The purpose of this post is to present some personal observations on the title’s themes and encourage you to consider how they might be relevant to you and what you have witnessed among others. It is not intended to provide specific answers or solutions. Also, the associated image has allusions beyond the scope of this post, and I encourage you to explore them!

Rather than beginning with my own reflections on this matter, I want to start with some metaphors for your own considerations. As you follow along, it might seem like a backwards approach, but I’m trying to offer an opportunity for our minds to work a little differently than usual.

Imagine a house, the hub of a person’s life in this world. It’s a mess. The yard is overgrown and filled with junk, some of it serving as breeding grounds for dangerous and disease-carrying pests. Inside, the rooms are littered, cluttered, dirty, and smell of dust, mold, mildew, and rotting garbage. There are obvious structural problems, and much disrepair of the furnishings. There are also thriving populations of other dangerous and disease-carrying pests. Even so, the curtains are pulled back, the windows are open, the space is flooded with light, and there are lots of beautiful plants and wondrous awe-inspiring pieces of original art. The kitchen is stocked with foods that are diverse, fresh, and healthy.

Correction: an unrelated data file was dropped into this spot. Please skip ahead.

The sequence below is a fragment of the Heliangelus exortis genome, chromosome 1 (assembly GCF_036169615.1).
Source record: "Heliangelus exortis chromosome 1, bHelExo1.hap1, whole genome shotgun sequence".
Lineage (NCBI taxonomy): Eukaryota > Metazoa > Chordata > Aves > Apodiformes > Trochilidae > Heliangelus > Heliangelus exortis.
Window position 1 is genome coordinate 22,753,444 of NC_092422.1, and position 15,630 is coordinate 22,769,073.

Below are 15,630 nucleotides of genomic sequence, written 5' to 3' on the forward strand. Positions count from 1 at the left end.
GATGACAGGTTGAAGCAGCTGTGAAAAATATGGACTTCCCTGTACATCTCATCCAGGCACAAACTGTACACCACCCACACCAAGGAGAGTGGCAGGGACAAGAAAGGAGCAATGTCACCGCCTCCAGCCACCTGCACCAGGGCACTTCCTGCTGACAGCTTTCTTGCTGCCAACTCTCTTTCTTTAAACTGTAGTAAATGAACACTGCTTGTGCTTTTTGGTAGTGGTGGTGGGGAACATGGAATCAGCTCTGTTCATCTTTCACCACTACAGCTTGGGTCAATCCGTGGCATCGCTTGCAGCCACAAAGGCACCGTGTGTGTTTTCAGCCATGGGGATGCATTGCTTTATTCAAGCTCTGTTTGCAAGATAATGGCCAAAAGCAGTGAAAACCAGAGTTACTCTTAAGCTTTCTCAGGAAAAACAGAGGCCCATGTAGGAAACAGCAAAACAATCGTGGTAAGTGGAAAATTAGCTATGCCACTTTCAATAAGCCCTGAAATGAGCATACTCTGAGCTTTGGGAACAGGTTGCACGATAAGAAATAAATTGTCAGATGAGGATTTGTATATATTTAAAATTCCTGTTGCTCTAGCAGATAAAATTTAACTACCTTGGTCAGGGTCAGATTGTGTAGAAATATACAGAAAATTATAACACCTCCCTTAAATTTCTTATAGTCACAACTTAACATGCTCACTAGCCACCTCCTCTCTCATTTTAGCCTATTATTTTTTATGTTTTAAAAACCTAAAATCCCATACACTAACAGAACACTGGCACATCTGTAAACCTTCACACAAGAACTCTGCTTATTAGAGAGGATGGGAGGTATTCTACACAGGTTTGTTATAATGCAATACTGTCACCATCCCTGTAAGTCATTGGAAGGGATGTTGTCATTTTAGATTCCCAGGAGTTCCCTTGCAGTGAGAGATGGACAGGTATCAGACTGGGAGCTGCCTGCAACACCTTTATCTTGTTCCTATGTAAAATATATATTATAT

Now imagine a second house, the hub of another person’s life in this world. Both the inside and outside of this house are pristine. The place is exceptionally well-maintained, tidy, and clean, and inside everything seems to be arranged such that there is a wonderful symmetry of rooms and furnishings. Yet, as you become more familiar with it, you notice that the curtains are closed, and windows sealed shut. The only light comes from electric lamps. Also, there are no plants, there is no creative artwork, only the plastic plants and mass-produced decorations you would find in a budget hotel. In the kitchen is nothing but popular junk food.